In Nigeria, a federal court ruled Vice President Goodluck Jonathan could take on the duties of the absent Nigerian President Umaru Yar'Adua. But his authority is likely to be challenged in court and the political crisis is not over, analysts say.
Afolabi Sotunde / Reuters
A federal court handed Nigeria’s vice-president the power to carry out state affairs while his boss, President Umaru Yar’Adua, continues treatment in a Saudi Arabian hospital.
Seven weeks of constitutional confusion have followed Mr. Yar’Adua’s sudden departure because he did not tell the National Assembly that he was going and did not officially pass the baton to his deputy, Goodluck Jonathan.
A judge in the capital, Abuja, on Wednesday ruled that Mr. Jonathan had the authority to take the reins in a judgment which immediately brought claims of skulduggery from demonstrators and those in the political opposition. Nigeria's political crisis has not been solved by this ruling, say analysts.
Opponents have been increasingly pushing for prescribed constitutional mechanisms designed to pass on power in case the president is incapacitated.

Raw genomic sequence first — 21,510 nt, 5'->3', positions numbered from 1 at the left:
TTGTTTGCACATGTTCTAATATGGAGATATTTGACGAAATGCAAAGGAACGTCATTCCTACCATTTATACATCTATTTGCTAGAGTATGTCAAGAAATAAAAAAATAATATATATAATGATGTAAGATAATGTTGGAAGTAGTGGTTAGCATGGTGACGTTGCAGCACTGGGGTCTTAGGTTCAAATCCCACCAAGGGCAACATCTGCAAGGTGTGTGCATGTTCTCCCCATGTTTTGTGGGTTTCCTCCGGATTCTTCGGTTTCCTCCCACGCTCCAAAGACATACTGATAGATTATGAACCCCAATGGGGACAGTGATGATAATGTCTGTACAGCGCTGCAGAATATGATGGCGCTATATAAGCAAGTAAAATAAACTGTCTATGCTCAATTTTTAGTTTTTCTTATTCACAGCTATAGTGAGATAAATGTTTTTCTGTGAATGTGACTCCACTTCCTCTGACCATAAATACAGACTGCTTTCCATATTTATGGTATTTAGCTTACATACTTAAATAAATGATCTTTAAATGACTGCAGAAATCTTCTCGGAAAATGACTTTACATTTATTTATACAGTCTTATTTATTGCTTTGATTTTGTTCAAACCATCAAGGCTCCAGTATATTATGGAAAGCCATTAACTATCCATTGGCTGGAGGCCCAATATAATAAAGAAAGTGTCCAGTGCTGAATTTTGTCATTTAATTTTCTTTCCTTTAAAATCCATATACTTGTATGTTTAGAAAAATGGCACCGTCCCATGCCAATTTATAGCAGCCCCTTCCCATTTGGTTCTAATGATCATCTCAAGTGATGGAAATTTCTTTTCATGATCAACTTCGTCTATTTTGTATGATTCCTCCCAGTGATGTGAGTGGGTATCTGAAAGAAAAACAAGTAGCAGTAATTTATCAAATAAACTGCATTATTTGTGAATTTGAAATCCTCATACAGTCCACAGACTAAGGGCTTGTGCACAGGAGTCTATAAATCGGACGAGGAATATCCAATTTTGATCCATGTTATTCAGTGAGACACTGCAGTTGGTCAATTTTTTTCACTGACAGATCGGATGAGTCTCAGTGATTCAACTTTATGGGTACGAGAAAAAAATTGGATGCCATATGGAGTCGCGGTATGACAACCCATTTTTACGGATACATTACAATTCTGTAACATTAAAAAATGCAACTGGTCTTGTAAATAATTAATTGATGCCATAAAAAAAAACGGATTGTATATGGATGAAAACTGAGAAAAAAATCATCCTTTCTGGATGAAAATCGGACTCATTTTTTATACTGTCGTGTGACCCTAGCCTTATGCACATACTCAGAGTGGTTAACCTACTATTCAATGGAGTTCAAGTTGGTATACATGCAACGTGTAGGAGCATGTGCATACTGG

Three separate court cases were due to open in Abuja on Thursday, all aimed at forcing the president’s office to concede control to Mr. Jonathan. But Wednesday’s surprise hearing – few in Abuja knew that the case was scheduled – led to each of the other three legal hearings being adjourned.
Officially, power has not been handed to the vice president, a little known former governor of one of Nigeria’s oil-producing southern states. Instead, Wednesday’s court ruling simply stated that other sections of the constitution allow Mr. Jonathan to carry out the functions of the presidency even if powers have not officially been handed over.